The woman who loved an island Judy Johnson: In 1970, the Towson resident and her son decided the most important work she could do was try to keep the Assateague that they knew and loved.


IF MARYLAND EVER builds a Hall of Fame for environmentalists (or better, plants a Grove of Fame), a charter inductee would be Judy Johnson, for whom a tribute recently was held in Annapolis.

She began her career innocently enough, escaping from Towson during the 1960s for camping trips on Assateague Island with her young son, Reid.

The unspoiled beaches of the island, stretching 37 miles between Ocean City and Chincoteague, Va., belied nature's precarious hold there.

First recommended for federal protection as a park in 1935, the island by the mid-1950s had become so developed it was no longer considered a candidate.

Then came the fierce, cleansing nor'easters of 1962, which so disrupted private dreams on Assateague that by 1965 it was authorized as a National Seashore.

The park plan, however, included a major highway down the island for 25 miles, accompanied by a number of commercial enterprises.

In 1970, Judy and Reid, then 12, agreed that the most important thing she could do was to work to keep the island as they knew and loved it.

And so that year, largely unnoticed in the larger scheme of the nation's first Earth Day, was born the Committee to Preserve Assateague. It boasted five members and was headquartered incongruously in the basement of the Johnsons' modest brick rancher on Piccadilly Road.

The Towson address, for a group that represented a distant island on the insularly disposed Eastern Shore, often conjured images of some armchair environmentalist -- until one met Judy and fell under her spell.

She was, and is as she approaches 80, a force of nature who has spent more time on the Maryland and Virginia seacoasts than most Shore natives.

For nearly a quarter century, whether you were a mayor of Ocean City, the Army Corps of Engineers, a surf-fishing club that wanted to drive across the dunes, or a federal park superintendent, you dealt with Judy Johnson, as surely as you reckoned with wind and tide.

Most amazing, nearly everyone who did deal with her ended up liking her, or at least became respectful and a lot better educated to coastal ecosystems.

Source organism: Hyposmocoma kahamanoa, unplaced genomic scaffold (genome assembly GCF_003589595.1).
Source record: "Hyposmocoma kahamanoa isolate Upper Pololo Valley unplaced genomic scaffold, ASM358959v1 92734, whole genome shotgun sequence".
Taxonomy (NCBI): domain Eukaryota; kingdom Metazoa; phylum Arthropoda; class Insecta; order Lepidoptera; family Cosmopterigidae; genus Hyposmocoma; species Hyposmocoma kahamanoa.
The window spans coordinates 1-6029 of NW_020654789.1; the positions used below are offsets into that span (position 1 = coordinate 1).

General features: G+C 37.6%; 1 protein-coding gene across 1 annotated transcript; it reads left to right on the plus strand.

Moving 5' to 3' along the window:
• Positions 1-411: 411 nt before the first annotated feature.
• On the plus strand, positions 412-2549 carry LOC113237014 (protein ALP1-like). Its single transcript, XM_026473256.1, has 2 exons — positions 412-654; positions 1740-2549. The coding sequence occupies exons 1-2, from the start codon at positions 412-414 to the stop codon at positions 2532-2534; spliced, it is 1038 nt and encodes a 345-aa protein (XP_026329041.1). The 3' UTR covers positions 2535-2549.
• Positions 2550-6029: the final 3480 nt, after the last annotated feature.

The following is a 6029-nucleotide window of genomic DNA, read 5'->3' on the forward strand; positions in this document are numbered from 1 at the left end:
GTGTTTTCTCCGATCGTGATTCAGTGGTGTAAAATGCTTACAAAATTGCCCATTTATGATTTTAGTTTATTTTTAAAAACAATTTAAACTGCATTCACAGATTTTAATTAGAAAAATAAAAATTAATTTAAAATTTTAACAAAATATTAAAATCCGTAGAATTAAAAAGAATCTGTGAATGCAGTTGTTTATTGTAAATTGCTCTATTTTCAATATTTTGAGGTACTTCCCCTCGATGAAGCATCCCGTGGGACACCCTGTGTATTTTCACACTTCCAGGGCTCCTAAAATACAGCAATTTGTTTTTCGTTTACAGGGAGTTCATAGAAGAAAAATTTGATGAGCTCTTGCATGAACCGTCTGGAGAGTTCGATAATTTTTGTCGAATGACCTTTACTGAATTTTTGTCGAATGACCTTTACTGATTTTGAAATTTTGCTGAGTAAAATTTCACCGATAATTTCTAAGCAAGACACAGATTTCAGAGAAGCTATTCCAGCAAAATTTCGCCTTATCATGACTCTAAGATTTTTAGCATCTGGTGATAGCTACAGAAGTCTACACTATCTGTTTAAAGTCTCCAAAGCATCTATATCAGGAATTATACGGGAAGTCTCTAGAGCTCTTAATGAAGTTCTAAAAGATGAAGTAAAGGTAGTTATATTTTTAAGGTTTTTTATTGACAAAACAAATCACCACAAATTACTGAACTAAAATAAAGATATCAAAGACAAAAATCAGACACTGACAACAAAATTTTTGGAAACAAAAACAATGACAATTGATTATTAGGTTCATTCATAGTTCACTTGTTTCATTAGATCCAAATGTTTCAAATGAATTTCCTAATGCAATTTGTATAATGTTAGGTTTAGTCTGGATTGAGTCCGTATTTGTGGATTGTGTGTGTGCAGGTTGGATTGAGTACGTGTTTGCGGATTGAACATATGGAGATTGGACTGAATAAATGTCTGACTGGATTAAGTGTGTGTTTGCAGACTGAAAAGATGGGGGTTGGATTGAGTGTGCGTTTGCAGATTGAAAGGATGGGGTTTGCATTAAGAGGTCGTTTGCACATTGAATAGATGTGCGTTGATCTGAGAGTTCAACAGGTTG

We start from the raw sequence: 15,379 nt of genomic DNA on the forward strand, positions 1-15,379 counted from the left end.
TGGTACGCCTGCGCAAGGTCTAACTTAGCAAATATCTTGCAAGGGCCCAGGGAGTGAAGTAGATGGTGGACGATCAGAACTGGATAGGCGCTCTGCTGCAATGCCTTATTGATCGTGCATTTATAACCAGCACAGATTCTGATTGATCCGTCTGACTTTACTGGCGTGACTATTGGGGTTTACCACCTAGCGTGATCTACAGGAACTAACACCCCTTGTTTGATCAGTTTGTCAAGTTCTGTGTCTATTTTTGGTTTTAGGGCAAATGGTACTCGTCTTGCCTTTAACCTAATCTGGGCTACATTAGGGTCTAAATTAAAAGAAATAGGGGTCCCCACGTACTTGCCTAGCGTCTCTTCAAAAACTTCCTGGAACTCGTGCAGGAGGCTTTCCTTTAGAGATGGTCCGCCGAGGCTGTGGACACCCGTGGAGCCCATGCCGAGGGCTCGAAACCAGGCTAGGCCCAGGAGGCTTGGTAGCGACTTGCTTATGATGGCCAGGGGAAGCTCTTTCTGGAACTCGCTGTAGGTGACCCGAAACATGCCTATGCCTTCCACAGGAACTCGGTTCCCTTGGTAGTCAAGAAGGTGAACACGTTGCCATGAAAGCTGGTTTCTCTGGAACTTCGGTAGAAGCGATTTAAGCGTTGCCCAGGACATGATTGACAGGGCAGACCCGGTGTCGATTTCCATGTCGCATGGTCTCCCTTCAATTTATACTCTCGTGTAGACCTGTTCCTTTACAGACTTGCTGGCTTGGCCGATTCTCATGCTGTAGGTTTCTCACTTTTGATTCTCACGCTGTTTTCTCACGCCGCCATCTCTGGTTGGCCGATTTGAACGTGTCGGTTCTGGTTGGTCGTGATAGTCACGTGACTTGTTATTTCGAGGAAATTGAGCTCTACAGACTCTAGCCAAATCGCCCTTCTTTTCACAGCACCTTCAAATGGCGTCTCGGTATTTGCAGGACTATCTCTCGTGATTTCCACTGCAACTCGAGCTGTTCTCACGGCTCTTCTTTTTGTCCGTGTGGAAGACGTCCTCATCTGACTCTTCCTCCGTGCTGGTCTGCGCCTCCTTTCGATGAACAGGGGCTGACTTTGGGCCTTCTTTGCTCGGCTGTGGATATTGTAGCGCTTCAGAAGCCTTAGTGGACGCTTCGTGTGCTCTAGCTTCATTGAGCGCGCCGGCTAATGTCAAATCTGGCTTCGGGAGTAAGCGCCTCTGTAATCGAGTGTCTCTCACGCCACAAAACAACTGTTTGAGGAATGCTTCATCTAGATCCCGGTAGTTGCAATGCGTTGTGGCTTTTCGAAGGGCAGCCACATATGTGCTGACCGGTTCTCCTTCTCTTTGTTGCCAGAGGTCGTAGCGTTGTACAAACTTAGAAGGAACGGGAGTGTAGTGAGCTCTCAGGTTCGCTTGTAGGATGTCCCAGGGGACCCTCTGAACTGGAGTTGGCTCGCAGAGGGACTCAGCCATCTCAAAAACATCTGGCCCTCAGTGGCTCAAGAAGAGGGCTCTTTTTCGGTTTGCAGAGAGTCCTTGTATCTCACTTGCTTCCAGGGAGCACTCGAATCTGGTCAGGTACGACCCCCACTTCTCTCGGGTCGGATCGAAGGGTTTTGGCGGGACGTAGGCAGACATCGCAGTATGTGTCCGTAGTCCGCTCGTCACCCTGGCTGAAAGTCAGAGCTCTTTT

(Almost everyone: Harry W. Kelley Jr., legendary mayor of Ocean City, once snapped: "That Johnson woman has her island. Tell her let me alone with mine.")

Judy Johnson's remarkable influence was apparent in the lineup of speakers who gathered in Annapolis last month at a dinner to pay tribute.

Col. Randall Inouye, head of the Baltimore District of the Army Corps of Engineers, recalled words he heard on his first day on the job: "I was told, 'Get to know Judy Johnson, and don't mess it up.' "

"Educating" the latest incoming Corps colonel to his responsibilities toward dredging and erosion control affecting Assateague was a Judy ritual every few years or so.

Given the inevitable disagreements between the Corps and environmentalists, it is significant that she is a rare civilian recipient of the Department of the Army's Commander's Award for Public Service.

Steve Leatherman, a nationally known coastal geologist at the ,, University of Maryland and winner of a "genius" award from the MacArthur Foundation, told how he was trying to make a career in Massachusetts, "but Judy kept dragging me back to Maryland again and again."

A veritable who's who of Maryland's environmental community came to the microphone to describe how early in their careers they had been inspired, educated and enlisted by Judy Johnson.

They included John Kabler of Clean Water Action; Chuck Fox, assistant secretary of the Maryland Department of the Environment; Charlie Stek, longtime environmental aide to Sen. Paul S. Sarbanes; and Gerald W. Winegrad, a retired state


Reid Johnson was there, of course. The boy who used to take beach walks with his mother now is a professor of biological chemistry in the UCLA School of Medicine.

Also her older sister, Suzy Walker, who talked about their growing up in Seattle and Philadelphia; and how Judy, who went to work soon after high school to help support their mother, worked her way up to managing the Baltimore Symphony Orchestra in the 1950s before marrying and "becoming a homebody."

Before meeting Suzy, I assumed Judy was unique. Now I think if the two ever had teamed, Mayor Kelley would have thrown in the BTC towel and let Ocean City revert to pristine dunes.

Other speakers, representing many groups with stakes in Assateague, reminded that Judy's focus on "just one island" was hardly simple. Besides a national park, the island includes a national wildlife refuge and a state park, all with different missions.

Her successes ran the gamut: defeating the road; helping save the endangered piping plover; stopping a sewage pipeline across the beach; changing the way the federal government plans for its refuges and seashores; smoothing relations between local townspeople and federal land managers; securing state funds for junior park rangers, engineering trash pickups along the beaches.

All it took was 24 years of 40- to-80-hour weeks. Only recently has Judy eased into well-deserved semiretirement.

A lot of Maryland's environmental progress came from such extraordinary volunteer effort by women like Judy who nowadays would likely have paid careers -- and less time for nature.

Environmental organizations with paid staff have assumed a lot of the burden, and very competently. Still, it is with regret that one realizes we may not see the likes of a Judy Johnson again.

Judy Johnson's group recently changed its name to the Assateague Coastal Trust to reflect an expanded focus on the chain of coastal bays from Delaware to Virginia. For information, write to P.O. Box 731, Berlin 21811.

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